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‘With a sophisticated neural network transmitting messages from trillions of bacteria, the brain in your gut exerts a powerful influence over the one in your head’.
Millions of partners, friends and family members across the world are finding themselves in a polarised predicament with big decisions to make. Always together or always apart?
I find myself in the latter and I have friends facing the former. Either way, the ‘happy medium’ and ‘healthy balance’ we strive for in our personal relationships has never seemed further away or is too close for comfort.
This isn’t an article about relationship advice.
I felt, like many others, depressed and defeated with the situation. However, I told my partner that I just had a feeling that things will be great again and we need to keep on keeping on… a feeling that this pain will all be worthwhile even though the end isn’t in sight just yet. I made a decision based on my gut feeling and it felt right.
My partner has a mild addiction to TED talks and so was immediately on YouTube checking out what experts were saying about gut feelings and relationships.
What she stumbled across was actually even more interesting and relevant than what we were expecting…
I found out that:
– The gut is responsible for upwards of 80% of our body’s serotonin production aka your organic happy drug and natural anti-depressant.
– We have more neurons in our gut than in our spinal cord.
– Our brain (CNS) and gut (ENS) communicate with one and other. This is known as the ‘Gut-Brain Axis’.
– Our ENS or ‘second brain’ can operate and think completely independently of our CNS and influences our mood, emotion and mental wellbeing.
– Our microbiome, the symbiotic bacteria that live in our gut, outnumber all of our body’s own cells by 10 to 1.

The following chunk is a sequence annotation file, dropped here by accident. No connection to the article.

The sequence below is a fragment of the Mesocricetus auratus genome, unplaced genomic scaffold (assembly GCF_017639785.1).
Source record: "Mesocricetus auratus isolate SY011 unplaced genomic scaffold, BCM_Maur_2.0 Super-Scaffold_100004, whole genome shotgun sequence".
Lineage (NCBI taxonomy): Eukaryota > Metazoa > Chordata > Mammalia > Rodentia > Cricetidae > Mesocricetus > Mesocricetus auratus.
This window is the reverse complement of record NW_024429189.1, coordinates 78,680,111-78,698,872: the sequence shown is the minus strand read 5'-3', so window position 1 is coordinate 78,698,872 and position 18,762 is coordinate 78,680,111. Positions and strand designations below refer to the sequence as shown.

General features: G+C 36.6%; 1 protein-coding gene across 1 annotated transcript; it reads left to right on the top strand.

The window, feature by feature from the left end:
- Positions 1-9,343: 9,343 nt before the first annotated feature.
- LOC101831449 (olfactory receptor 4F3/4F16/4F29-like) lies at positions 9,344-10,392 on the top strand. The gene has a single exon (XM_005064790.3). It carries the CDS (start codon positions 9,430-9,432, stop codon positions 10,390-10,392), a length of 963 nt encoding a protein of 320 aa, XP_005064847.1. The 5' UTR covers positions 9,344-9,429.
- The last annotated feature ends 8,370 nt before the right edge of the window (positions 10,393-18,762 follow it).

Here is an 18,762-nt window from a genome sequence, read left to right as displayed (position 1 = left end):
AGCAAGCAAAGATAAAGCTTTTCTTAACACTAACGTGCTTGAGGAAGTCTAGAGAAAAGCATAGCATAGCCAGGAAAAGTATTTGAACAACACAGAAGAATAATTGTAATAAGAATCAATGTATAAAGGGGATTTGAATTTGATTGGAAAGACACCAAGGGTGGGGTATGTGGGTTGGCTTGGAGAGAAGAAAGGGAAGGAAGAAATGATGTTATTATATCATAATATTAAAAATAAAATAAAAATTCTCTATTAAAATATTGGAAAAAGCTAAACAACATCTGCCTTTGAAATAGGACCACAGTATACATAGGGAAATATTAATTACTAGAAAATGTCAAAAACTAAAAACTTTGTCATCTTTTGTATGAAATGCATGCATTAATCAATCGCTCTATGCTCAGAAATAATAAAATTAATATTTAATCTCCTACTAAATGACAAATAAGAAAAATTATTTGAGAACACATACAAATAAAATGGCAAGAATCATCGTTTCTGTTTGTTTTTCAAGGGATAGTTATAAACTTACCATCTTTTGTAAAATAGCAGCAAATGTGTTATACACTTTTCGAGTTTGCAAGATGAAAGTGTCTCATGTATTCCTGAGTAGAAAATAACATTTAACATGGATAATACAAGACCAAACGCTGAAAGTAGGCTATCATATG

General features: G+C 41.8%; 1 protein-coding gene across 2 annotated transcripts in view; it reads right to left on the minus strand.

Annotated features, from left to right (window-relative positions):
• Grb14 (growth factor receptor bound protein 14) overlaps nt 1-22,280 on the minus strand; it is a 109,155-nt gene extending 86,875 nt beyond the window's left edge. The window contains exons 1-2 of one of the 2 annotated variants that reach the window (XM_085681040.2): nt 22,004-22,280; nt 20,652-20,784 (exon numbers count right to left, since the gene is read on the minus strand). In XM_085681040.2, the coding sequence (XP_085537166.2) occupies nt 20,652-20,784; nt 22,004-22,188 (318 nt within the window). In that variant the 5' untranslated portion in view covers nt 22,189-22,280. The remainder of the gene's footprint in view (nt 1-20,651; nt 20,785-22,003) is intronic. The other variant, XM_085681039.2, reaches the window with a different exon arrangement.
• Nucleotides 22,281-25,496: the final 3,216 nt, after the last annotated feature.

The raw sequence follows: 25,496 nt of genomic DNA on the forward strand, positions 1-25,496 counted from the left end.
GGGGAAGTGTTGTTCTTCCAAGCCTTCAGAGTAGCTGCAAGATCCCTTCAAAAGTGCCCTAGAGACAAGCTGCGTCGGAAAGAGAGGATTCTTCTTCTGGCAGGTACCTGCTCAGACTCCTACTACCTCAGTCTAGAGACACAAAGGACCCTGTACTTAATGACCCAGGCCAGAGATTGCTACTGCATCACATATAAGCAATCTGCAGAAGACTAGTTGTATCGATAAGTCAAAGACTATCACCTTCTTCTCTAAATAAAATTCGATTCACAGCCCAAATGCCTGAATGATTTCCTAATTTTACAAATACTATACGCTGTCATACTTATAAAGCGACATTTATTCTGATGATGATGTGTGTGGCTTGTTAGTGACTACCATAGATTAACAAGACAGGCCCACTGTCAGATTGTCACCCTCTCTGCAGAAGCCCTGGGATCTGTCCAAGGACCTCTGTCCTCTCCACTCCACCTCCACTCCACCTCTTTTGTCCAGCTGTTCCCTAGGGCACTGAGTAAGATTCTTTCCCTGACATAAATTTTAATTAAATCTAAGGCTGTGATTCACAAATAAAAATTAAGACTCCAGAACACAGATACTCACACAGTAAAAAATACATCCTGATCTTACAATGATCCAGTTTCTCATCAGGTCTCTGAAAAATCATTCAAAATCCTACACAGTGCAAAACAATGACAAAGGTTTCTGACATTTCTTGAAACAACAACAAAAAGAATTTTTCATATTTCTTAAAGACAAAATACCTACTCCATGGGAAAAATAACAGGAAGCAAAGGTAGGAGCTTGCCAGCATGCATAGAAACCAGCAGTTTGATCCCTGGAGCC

– Our gut doesn’t just help us digest food and harness energy, but also fight diseases and infections by boosting our immune systems.
I started to try to comprehend how my gut, something associated with the ‘messy’ emotive work, could be playing a masterful role in my mental wellbeing, ability to fight off infections and key decision making: three key challenges we’re all facing during these times of uncertainty.
It sounds obvious now, but I do feel more energised, motivated and cheerful when I eat a healthy, mixed diet. I always presumed this was my brain telling my body I’d been good, not the other way around. I always associated getting ill after a big holiday with ‘dirty aeroplane air’. The fact is the air on a plane is filtered and is particularly clean as a result. It’s more likely that binging on alcohol and unhealthy food whilst on holiday is what hampers my immune system by knocking my microbiome off balance.
Ever really enjoyed eating a 12-inch pizza and drinking a full-sugar Coca Cola at the time but felt depressed later on?
I’ve found it so helpful to follow really good tips for keeping my mind active and at ease with home exercise routines, reading and keeping in touch with friends and family via Zoom or Skype. I’m now sharing my focus on how to best look after my gut in order to keep my mind happy and ensure my immune system is fighting fit so that I’m in the right place to hit the ground running once lockdown and social distancing restrictions are lifted.
Decision making is crucial. We can’t rely too much on what’s happened in the past when what we’re facing is unprecedented, inconsistent and unpredictable. The decisions you make over the coming weeks, months and rest of the year could be magnified as our surroundings are uncertain. Some hiring managers are being proactive, others are pausing completely. The best candidates are more easily approachable than ever, but they need more reassurance. Businesses are consolidating and some are gaining a competitive advantage.
Keep a healthy gut and go with it. If you gut is saying you’d like some advice on your hiring strategy then give us call – no obligation.